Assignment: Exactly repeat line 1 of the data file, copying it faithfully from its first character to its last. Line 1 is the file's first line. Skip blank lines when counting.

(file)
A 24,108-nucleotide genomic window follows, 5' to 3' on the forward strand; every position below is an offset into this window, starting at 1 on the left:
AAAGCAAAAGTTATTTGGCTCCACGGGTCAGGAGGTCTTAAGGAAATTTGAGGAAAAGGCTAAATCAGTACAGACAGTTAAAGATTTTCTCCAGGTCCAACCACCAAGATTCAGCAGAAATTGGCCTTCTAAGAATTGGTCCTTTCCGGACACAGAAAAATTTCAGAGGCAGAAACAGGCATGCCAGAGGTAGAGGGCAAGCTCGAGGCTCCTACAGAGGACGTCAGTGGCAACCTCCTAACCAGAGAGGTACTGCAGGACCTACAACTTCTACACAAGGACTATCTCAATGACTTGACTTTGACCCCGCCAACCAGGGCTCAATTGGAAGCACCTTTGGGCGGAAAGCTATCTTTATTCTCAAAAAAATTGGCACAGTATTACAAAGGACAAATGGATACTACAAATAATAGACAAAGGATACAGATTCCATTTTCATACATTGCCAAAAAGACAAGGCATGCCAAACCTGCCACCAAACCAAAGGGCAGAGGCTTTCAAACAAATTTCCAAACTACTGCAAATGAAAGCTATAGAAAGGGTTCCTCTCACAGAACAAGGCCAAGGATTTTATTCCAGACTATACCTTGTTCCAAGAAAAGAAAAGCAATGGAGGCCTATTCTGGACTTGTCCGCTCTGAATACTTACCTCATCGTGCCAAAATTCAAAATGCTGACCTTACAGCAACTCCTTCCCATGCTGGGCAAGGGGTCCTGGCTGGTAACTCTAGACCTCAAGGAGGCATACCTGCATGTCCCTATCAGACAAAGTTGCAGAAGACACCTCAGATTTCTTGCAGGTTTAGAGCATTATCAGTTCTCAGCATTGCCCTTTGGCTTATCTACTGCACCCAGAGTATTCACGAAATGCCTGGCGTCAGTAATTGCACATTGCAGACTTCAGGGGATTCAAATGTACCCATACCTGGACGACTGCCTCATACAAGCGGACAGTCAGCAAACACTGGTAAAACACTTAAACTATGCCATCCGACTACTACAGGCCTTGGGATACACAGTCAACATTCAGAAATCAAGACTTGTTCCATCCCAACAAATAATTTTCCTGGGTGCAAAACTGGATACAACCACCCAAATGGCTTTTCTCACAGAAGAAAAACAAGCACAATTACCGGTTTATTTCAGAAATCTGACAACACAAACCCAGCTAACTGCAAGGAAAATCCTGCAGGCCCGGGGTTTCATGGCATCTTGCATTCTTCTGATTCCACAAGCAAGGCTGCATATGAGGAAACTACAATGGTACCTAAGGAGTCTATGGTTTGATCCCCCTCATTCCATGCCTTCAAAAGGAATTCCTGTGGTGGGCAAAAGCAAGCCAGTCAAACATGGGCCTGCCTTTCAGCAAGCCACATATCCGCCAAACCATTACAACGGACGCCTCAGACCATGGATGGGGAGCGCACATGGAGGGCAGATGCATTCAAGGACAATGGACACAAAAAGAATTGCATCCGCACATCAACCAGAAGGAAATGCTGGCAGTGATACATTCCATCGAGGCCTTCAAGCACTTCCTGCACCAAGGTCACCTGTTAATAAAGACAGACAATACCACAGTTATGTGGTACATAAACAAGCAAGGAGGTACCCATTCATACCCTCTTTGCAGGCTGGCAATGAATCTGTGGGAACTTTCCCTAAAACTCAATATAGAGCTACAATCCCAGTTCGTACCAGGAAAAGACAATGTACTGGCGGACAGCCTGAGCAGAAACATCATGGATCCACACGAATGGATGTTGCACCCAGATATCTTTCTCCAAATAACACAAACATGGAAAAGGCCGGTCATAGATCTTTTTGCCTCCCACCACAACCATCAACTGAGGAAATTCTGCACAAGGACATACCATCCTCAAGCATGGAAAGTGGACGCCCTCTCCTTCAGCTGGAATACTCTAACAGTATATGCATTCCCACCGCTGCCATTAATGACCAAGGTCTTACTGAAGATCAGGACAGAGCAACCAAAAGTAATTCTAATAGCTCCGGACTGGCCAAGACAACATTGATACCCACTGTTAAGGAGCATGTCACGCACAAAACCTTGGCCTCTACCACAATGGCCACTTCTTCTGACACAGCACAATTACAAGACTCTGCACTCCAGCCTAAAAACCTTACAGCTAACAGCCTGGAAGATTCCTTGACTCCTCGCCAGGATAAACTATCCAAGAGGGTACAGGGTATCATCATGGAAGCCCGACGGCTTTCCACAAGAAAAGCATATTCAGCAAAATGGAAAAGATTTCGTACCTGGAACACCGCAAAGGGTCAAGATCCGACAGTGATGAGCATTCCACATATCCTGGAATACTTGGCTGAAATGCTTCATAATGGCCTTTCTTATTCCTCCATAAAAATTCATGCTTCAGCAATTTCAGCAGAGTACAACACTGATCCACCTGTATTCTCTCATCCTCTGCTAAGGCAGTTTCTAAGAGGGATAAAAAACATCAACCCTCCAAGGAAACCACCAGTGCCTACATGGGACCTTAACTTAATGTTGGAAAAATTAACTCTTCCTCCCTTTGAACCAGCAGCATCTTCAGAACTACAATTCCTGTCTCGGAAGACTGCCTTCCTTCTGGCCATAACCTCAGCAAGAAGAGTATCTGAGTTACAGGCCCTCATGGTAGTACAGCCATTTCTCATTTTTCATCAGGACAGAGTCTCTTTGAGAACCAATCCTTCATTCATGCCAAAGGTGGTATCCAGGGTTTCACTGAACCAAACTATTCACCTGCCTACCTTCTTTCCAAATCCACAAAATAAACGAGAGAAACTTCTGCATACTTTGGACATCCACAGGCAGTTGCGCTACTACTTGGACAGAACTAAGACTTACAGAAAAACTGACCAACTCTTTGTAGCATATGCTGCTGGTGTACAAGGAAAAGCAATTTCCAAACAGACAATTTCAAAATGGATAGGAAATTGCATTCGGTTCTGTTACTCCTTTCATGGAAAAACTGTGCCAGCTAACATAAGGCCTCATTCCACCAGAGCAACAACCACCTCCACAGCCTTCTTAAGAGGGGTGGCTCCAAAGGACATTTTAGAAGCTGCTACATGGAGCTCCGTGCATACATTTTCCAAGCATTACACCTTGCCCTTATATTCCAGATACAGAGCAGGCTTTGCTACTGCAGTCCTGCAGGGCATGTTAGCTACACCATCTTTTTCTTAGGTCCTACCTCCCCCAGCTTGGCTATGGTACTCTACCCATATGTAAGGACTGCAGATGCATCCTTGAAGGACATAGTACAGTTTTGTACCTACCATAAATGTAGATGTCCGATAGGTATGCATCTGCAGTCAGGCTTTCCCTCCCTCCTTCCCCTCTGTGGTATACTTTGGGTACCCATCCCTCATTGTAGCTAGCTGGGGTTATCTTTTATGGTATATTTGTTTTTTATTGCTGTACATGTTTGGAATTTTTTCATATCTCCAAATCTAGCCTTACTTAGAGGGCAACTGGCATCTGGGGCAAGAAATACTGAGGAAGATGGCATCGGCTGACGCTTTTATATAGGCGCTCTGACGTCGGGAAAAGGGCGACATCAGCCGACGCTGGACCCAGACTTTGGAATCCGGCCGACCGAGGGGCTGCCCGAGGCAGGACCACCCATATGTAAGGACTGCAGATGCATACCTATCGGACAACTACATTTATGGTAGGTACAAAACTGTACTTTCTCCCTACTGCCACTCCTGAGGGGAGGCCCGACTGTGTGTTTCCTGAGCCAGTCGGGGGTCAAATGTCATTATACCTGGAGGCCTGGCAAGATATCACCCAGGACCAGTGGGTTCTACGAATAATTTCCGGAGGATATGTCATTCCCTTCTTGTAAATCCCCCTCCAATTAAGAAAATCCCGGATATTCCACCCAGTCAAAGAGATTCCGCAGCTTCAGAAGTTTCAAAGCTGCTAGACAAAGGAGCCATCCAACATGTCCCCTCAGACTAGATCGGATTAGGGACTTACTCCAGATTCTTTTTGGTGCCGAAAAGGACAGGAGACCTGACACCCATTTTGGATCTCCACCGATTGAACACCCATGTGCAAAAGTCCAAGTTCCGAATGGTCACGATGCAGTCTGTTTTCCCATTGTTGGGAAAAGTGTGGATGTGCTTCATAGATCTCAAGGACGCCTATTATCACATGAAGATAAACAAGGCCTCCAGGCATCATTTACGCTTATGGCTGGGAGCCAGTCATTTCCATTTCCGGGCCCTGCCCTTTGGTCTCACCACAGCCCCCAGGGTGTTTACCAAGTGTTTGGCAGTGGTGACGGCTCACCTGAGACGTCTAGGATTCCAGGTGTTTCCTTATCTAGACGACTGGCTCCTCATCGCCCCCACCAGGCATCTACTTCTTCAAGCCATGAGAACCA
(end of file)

A 24,108-nucleotide genomic window follows, 5' to 3' on the forward strand; every position below is an offset into this window, starting at 1 on the left: